(Reuters)—Mallinckrodt Plc., one of the largest manufacturers of the generic opioid painkiller oxycodone, will pay $35 million to resolve allegations that it failed to report suspicious drug orders, the U.S. Justice Department said on Tuesday.
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The deal, in which Mallinckrodt did not admit wrongdoing, marked a record settlement of claims that a drugmaker failed to properly notify the U.S. Drug Enforcement Administration of suspicious orders for drugs such as oxycodone, the Justice Department said.
U.S. Attorney General Jeff Sessions said the settlement will send a message to other drugmakers that the Justice Department will seek to hold them accountable for their actions amid a national opioid addiction epidemic.
“Mallinckrodt’s actions and omissions formed a link in the chain of supply that resulted in millions of oxycodone pills being sold on the street,” he said in a statement.
“I believe that will prevent drug abuse, prevent new addictions from starting and ultimately save lives.”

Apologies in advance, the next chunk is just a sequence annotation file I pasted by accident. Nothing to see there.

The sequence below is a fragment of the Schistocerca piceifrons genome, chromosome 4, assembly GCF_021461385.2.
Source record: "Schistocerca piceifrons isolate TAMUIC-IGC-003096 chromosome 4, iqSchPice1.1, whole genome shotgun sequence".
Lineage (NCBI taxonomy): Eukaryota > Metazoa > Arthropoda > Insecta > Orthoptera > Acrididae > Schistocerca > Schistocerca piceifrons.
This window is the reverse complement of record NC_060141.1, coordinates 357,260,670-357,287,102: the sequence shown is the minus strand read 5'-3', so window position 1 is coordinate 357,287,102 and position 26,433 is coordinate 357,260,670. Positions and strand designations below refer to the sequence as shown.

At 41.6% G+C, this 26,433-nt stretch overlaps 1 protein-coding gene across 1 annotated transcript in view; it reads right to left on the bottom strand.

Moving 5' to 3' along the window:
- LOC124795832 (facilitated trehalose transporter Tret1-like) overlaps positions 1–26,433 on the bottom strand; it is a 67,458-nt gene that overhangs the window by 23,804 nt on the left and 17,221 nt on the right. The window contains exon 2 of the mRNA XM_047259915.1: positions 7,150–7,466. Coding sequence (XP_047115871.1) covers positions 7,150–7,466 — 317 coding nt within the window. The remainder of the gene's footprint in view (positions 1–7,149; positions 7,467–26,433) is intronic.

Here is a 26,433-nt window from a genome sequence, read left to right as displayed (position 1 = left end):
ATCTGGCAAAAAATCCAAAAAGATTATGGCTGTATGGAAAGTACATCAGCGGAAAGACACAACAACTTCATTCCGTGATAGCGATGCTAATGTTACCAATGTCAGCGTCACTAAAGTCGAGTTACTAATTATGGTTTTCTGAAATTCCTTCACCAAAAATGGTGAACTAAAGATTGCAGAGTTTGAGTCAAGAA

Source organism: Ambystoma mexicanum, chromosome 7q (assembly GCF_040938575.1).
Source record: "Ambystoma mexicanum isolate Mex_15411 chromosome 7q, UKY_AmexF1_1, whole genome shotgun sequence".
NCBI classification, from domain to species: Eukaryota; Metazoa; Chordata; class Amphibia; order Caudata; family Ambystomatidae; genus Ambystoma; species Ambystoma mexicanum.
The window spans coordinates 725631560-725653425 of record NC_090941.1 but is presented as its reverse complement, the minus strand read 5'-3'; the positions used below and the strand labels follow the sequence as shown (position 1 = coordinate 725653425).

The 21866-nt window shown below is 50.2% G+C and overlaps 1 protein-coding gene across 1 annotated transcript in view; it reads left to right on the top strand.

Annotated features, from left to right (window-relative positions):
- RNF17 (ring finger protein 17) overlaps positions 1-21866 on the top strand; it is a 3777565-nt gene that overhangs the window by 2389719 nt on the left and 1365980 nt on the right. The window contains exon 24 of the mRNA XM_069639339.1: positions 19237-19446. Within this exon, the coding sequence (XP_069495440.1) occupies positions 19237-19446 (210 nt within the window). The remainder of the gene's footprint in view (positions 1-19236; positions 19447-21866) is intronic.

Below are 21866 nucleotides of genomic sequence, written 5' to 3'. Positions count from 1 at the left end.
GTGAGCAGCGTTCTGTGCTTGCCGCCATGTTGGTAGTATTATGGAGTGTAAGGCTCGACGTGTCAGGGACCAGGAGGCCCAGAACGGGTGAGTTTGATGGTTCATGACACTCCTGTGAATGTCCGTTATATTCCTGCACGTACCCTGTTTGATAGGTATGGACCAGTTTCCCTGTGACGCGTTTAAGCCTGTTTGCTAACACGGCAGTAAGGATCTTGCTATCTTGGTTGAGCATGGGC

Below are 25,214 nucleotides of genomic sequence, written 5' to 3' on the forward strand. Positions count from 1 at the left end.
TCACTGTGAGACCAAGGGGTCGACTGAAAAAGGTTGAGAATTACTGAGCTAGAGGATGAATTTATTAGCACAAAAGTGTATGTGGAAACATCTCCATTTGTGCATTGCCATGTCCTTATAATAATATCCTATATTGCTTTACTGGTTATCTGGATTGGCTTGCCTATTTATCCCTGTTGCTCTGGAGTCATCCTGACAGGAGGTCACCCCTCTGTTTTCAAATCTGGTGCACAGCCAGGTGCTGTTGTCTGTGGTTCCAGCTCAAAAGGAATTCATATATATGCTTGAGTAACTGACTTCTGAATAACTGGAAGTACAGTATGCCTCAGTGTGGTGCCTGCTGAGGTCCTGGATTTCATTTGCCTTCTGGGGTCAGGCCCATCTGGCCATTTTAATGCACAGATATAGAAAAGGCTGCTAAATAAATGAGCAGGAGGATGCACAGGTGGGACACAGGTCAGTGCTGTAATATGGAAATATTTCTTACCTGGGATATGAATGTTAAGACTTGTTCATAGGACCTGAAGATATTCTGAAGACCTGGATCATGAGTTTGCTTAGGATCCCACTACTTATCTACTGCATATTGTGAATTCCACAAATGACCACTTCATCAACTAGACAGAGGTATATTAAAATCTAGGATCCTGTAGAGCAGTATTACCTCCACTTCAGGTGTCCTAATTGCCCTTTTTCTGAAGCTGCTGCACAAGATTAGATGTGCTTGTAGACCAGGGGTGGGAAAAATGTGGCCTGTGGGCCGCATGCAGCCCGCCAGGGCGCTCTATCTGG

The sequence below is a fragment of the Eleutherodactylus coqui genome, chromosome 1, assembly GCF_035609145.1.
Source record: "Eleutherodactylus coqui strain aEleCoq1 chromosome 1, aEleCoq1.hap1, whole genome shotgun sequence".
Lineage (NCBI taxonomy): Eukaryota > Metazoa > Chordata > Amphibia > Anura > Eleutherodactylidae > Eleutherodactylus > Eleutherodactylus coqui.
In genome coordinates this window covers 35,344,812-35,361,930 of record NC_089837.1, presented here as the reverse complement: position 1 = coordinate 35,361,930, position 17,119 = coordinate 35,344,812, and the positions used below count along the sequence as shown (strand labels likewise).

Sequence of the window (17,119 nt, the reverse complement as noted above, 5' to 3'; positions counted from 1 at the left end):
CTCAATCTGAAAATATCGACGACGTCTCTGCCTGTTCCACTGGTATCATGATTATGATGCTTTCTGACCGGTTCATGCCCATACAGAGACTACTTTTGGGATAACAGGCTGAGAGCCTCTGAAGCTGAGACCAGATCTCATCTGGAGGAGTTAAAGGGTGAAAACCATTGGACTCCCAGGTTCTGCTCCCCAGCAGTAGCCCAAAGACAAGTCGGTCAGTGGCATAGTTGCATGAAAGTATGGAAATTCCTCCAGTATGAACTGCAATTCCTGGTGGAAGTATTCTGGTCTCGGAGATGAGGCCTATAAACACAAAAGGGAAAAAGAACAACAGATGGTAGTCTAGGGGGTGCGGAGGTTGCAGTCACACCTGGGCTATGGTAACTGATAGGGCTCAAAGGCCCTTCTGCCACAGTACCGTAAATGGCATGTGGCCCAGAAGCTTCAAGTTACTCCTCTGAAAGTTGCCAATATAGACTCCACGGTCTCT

Mallinckrodt previously announced an agreement-in-principle to resolve the investigations in April. The company said it continues to deny the allegations.
Michael-Bryant Hicks, Mallinckrodt’s general counsel, said the company chose to settle “to eliminate the uncertainty, distraction and expense of litigation and to allow the company to focus on meeting the important needs of its patients and customers.”
Opioids, including prescription painkillers and heroin, killed more than 33,000 people in the United States in 2015, more than any year on record, according to the U.S. Centers for Disease Control and Prevention.
According to the Justice Department, from 2008 to 2011, Mallinckrodt supplied distributors increasingly excessive amounts of oxycodone pills without notifying the DEA of the suspicious orders.
Those distributors in turn supplied the drugs to various U.S. pharmacies and pain clinics, the Justice Department said.
In addition to the monetary penalty, Mallinckrodt agreed to analyze data on orders from customers down the supply chain to identify suspicious sales, the Justice Department said.